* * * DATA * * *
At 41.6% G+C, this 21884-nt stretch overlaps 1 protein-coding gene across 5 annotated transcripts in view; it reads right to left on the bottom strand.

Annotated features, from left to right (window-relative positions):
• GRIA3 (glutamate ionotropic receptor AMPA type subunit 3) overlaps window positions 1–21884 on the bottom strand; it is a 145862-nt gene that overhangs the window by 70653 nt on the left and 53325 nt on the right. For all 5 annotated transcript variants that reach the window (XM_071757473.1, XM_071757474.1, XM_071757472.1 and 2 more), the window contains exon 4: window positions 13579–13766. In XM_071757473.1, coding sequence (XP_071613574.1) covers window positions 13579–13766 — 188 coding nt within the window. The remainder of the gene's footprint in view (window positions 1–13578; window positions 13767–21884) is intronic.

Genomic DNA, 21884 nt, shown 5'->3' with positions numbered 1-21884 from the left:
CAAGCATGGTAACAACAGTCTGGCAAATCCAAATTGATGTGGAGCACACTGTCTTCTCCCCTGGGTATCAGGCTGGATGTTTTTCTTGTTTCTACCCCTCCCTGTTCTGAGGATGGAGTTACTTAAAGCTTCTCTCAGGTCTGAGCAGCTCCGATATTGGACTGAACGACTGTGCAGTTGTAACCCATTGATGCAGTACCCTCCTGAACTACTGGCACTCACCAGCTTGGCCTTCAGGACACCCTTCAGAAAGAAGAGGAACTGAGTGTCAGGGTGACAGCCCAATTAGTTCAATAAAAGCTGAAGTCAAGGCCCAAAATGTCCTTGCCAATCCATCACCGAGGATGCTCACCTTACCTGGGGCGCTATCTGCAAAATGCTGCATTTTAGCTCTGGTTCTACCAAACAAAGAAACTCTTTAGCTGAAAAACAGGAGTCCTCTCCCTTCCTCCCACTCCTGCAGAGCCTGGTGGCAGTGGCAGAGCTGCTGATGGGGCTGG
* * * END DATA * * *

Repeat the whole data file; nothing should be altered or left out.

At 41.6% G+C, this 21884-nt stretch overlaps 1 protein-coding gene across 5 annotated transcripts in view; it reads right to left on the bottom strand.

Annotated features, from left to right (window-relative positions):
• GRIA3 (glutamate ionotropic receptor AMPA type subunit 3) overlaps window positions 1–21884 on the bottom strand; it is a 145862-nt gene that overhangs the window by 70653 nt on the left and 53325 nt on the right. For all 5 annotated transcript variants that reach the window (XM_071757473.1, XM_071757474.1, XM_071757472.1 and 2 more), the window contains exon 4: window positions 13579–13766. In XM_071757473.1, coding sequence (XP_071613574.1) covers window positions 13579–13766 — 188 coding nt within the window. The remainder of the gene's footprint in view (window positions 1–13578; window positions 13767–21884) is intronic.

Genomic DNA, 21884 nt, shown 5'->3' with positions numbered 1-21884 from the left:
CAAGCATGGTAACAACAGTCTGGCAAATCCAAATTGATGTGGAGCACACTGTCTTCTCCCCTGGGTATCAGGCTGGATGTTTTTCTTGTTTCTACCCCTCCCTGTTCTGAGGATGGAGTTACTTAAAGCTTCTCTCAGGTCTGAGCAGCTCCGATATTGGACTGAACGACTGTGCAGTTGTAACCCATTGATGCAGTACCCTCCTGAACTACTGGCACTCACCAGCTTGGCCTTCAGGACACCCTTCAGAAAGAAGAGGAACTGAGTGTCAGGGTGACAGCCCAATTAGTTCAATAAAAGCTGAAGTCAAGGCCCAAAATGTCCTTGCCAATCCATCACCGAGGATGCTCACCTTACCTGGGGCGCTATCTGCAAAATGCTGCATTTTAGCTCTGGTTCTACCAAACAAAGAAACTCTTTAGCTGAAAAACAGGAGTCCTCTCCCTTCCTCCCACTCCTGCAGAGCCTGGTGGCAGTGGCAGAGCTGCTGATGGGGCTGG